Warehouses and grocery stores were broken into in Cateel, a coastal town near where Pablo’s eye made landfall on Tuesday, Daep said.
Officials said damage to roads and bridges by floods and landslides trapped 150,000 people for three days in Cateel and the nearby towns of Baganga and Boston, where they said 97 percent of buildings were flattened or unroofed.
Four days after Pablo struck eastern Mindanao, officials have struggled to bring in food and relief convoys through roads that had been blocked or swept away by floods and avalanches of rock, logs and mud.
Scavenging for coconuts
About 4,000 residents in the destroyed farming village of Maparat in Compostela Valley had eaten the village’s surviving chickens and were left with scavenging fallen coconuts, nursing mother Virginia Dodres, 38, said Saturday.
“I tried to breast-feed Mica, but they’re dry from lack of food. So I gave her coconut water, and now she’s down with colic,” Dodres, who has three other children, said as she comforted her 1-year-old daughter.
All the houses in the village had been carried off by floods and survivors were sleeping 80 to a room on the bare concrete floor of the local elementary school.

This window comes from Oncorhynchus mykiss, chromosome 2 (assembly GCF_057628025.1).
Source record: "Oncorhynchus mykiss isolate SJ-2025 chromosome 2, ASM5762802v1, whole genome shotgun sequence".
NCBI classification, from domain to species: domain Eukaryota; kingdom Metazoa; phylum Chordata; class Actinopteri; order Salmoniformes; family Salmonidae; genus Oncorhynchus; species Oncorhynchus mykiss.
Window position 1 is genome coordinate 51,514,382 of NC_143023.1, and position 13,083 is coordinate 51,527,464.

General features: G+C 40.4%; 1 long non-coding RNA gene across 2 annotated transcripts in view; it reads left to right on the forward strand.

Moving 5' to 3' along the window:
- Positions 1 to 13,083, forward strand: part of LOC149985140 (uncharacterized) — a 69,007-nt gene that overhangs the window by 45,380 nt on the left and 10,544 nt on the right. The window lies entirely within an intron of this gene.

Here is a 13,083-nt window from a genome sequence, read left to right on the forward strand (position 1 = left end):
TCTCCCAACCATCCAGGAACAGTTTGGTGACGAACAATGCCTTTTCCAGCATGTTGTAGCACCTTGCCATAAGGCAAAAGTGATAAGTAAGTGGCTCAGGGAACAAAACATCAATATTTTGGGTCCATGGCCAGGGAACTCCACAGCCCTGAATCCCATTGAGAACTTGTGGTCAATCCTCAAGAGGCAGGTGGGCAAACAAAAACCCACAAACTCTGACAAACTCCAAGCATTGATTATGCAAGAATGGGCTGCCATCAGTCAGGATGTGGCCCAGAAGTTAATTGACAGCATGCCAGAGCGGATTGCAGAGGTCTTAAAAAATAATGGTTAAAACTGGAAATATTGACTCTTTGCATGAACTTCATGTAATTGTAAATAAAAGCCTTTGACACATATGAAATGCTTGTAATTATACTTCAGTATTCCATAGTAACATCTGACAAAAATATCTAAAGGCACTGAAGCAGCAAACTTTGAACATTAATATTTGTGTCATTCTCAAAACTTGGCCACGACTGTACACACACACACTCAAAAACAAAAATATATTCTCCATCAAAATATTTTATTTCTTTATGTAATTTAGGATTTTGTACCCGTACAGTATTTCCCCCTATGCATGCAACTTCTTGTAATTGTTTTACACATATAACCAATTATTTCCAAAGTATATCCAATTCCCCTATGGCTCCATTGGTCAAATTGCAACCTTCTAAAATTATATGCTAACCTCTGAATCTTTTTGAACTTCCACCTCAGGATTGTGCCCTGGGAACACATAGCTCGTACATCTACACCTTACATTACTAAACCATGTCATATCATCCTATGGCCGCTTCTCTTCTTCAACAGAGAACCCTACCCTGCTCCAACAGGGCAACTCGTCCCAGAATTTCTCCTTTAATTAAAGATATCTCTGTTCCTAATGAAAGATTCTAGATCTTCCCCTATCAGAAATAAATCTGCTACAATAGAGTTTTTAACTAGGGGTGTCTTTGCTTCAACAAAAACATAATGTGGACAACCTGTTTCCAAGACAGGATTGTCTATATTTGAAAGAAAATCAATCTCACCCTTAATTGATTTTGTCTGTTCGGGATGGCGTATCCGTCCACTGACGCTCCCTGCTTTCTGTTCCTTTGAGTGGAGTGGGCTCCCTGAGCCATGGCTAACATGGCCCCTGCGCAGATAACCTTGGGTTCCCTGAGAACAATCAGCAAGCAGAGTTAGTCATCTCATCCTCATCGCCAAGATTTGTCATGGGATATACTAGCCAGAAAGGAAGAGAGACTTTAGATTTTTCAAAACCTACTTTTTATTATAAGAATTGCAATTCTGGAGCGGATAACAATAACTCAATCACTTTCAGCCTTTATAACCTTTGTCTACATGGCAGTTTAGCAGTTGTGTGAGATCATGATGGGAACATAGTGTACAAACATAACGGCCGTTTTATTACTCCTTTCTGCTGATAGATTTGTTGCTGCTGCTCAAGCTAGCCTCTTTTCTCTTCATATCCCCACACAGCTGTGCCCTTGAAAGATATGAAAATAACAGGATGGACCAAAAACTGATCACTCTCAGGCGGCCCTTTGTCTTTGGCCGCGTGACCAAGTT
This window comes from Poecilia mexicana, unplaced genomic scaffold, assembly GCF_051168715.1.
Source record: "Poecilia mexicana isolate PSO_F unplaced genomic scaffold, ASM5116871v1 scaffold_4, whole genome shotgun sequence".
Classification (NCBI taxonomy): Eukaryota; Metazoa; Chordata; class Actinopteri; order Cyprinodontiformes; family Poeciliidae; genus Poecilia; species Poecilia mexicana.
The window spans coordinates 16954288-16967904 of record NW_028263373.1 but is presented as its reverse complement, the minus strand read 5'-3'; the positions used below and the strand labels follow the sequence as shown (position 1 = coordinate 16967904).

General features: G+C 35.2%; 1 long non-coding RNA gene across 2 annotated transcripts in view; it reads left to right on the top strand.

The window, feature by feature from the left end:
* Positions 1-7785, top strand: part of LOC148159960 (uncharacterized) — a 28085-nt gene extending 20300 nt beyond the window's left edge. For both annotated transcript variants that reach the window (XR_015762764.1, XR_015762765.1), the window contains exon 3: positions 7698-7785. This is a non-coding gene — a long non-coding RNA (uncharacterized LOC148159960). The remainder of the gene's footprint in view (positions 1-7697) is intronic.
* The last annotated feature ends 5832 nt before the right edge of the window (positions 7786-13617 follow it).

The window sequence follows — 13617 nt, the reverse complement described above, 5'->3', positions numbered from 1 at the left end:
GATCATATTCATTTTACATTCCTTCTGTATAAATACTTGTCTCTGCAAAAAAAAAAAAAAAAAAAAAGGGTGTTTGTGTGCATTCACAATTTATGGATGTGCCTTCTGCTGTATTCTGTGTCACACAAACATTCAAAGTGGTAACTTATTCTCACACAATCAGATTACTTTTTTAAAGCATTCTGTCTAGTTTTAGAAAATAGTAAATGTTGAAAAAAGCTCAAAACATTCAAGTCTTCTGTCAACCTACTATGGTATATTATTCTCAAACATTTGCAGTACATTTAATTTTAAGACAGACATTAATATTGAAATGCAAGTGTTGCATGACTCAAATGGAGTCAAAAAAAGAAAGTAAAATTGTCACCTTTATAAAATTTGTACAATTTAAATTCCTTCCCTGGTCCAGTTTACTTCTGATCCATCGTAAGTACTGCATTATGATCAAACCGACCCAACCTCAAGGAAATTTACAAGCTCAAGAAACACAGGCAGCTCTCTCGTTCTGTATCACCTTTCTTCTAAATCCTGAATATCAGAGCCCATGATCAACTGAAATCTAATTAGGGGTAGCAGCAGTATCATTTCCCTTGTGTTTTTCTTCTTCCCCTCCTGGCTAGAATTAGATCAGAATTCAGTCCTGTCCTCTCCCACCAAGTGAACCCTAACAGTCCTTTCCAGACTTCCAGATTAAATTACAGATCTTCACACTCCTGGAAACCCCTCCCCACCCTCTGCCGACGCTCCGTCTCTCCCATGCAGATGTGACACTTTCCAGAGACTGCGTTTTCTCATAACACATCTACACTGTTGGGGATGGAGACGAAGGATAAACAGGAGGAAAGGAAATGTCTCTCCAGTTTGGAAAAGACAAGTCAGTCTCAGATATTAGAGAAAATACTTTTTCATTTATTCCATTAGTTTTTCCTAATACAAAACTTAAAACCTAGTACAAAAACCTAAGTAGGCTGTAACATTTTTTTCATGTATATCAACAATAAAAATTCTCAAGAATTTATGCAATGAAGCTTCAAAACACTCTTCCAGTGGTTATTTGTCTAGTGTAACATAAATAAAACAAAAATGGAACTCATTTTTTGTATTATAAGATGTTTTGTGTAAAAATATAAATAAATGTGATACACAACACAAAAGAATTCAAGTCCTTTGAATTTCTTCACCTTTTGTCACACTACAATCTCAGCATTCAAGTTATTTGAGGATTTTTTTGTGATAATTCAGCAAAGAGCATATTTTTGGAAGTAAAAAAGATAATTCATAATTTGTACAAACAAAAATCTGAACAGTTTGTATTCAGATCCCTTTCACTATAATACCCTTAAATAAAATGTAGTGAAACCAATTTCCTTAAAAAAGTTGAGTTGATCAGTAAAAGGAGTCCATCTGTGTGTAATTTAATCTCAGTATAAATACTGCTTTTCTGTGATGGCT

The survivors share the toilet’s two stalls and are doing their washing and bathing at a nearby spring, which is also their only source of water.
Dodres said church workers with two big pots of porridge arrived on Saturday bearing the first relief aid to Maparat, located a few kilometers from the devastated town of New Bataan. The survivors gobbled up the food within minutes, Dodres said.
The United Nations, the United States, Australia and Canada pledged assistance to the typhoon survivors on Friday.
On Saturday China joined the international donors, announcing aid of $30,000 (P1.2 million), to be given through the Red Cross Society of China.
Israel expressed sympathies for the families of the typhoon victims and lauded the Philippine government’s preparations that prevented the loss of many more lives. A statement from the Israeli Embassy did not say whether Israel would give aid for the typhoon survivors.
To help the relief effort, the Bureau of Customs will donate seized food and clothing to the survivors of the typhoon.
Customs Commissioner Ruffy Biazon said on Saturday that the agency would inventory its stock of confiscated goods and donate those that had been forfeited to the survivors.
All 286 members of the House of Representatives have pledged cash donations to help the typhoon survivors in Mindanao, Compostela Valley Rep. Ma. Carmen Zamora said on Saturday.